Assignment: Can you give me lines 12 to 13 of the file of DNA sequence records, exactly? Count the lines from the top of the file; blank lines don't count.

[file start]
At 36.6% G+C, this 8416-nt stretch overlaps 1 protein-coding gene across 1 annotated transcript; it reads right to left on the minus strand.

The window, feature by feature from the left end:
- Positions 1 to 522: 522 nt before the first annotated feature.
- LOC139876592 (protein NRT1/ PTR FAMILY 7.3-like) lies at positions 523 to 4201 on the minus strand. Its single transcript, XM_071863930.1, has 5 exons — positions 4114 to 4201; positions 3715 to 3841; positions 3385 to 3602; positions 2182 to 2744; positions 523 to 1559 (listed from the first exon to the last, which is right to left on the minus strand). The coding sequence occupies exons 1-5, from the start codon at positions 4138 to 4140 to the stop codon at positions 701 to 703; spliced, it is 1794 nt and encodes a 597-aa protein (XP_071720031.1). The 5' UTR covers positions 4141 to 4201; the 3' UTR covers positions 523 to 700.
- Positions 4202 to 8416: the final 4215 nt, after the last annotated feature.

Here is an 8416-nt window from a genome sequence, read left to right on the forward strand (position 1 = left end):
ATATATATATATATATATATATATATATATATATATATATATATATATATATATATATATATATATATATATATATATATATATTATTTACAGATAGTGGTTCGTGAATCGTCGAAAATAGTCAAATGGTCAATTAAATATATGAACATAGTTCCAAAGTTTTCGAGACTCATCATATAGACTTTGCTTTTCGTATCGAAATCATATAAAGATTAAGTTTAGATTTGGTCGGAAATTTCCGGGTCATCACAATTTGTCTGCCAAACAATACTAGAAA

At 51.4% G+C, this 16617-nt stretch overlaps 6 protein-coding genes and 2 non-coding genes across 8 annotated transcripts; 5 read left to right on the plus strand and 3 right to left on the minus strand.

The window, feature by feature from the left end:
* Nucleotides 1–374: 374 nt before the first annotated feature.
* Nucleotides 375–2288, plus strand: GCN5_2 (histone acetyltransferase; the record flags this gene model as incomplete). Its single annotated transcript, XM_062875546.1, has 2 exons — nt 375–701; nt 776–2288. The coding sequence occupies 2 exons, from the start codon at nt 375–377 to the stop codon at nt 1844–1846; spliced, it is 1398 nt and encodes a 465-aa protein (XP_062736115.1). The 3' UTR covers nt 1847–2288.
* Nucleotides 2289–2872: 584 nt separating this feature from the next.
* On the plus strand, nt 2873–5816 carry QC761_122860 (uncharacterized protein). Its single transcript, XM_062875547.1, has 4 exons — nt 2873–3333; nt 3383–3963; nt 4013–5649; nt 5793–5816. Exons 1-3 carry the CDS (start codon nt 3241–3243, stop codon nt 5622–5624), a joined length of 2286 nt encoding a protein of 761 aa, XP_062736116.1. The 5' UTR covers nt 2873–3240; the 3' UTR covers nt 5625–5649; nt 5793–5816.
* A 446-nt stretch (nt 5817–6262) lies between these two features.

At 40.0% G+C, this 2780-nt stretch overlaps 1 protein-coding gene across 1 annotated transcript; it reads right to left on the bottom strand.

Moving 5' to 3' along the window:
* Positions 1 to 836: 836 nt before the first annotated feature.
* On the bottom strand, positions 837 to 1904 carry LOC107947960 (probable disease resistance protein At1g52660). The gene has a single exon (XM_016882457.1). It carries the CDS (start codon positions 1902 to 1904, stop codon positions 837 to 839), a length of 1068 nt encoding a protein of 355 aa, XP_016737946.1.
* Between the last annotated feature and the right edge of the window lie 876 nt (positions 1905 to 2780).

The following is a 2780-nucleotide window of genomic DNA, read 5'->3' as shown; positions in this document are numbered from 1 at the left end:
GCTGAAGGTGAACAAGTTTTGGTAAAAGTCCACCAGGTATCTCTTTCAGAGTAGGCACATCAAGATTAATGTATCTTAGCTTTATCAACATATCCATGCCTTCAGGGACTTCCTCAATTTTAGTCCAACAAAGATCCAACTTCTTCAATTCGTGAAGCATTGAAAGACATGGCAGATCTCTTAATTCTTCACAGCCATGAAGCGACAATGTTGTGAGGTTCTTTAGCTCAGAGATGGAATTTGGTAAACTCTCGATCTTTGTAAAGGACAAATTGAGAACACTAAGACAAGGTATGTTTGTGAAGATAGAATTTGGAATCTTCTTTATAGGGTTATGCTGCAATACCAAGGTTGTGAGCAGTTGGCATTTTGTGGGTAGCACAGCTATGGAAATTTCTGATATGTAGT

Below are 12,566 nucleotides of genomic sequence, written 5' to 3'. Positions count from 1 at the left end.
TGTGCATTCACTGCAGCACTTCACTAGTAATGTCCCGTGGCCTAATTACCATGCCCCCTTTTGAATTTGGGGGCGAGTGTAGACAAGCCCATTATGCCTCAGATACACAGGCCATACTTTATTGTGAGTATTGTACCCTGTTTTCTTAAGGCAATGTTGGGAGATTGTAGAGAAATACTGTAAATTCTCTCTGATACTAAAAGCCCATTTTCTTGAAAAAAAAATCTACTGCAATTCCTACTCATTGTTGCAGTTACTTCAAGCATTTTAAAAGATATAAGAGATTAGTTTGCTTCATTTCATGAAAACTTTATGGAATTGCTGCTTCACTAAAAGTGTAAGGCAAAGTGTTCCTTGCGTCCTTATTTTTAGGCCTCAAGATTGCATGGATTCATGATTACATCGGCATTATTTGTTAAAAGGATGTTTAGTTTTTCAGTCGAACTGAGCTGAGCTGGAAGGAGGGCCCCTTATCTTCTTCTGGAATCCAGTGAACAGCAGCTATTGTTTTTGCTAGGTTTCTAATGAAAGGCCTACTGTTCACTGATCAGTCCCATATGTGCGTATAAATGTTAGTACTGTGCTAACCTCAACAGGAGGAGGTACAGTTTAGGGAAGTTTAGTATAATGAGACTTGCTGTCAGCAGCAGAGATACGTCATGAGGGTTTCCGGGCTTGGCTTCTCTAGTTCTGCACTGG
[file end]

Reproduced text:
* Nucleotides 2289–2872: 584 nt separating this feature from the next.
* On the plus strand, nt 2873–5816 carry QC761_122860 (uncharacterized protein). Its single transcript, XM_062875547.1, has 4 exons — nt 2873–3333; nt 3383–3963; nt 4013–5649; nt 5793–5816. Exons 1-3 carry the CDS (start codon nt 3241–3243, stop codon nt 5622–5624), a joined length of 2286 nt encoding a protein of 761 aa, XP_062736116.1. The 5' UTR covers nt 2873–3240; the 3' UTR covers nt 5625–5649; nt 5793–5816.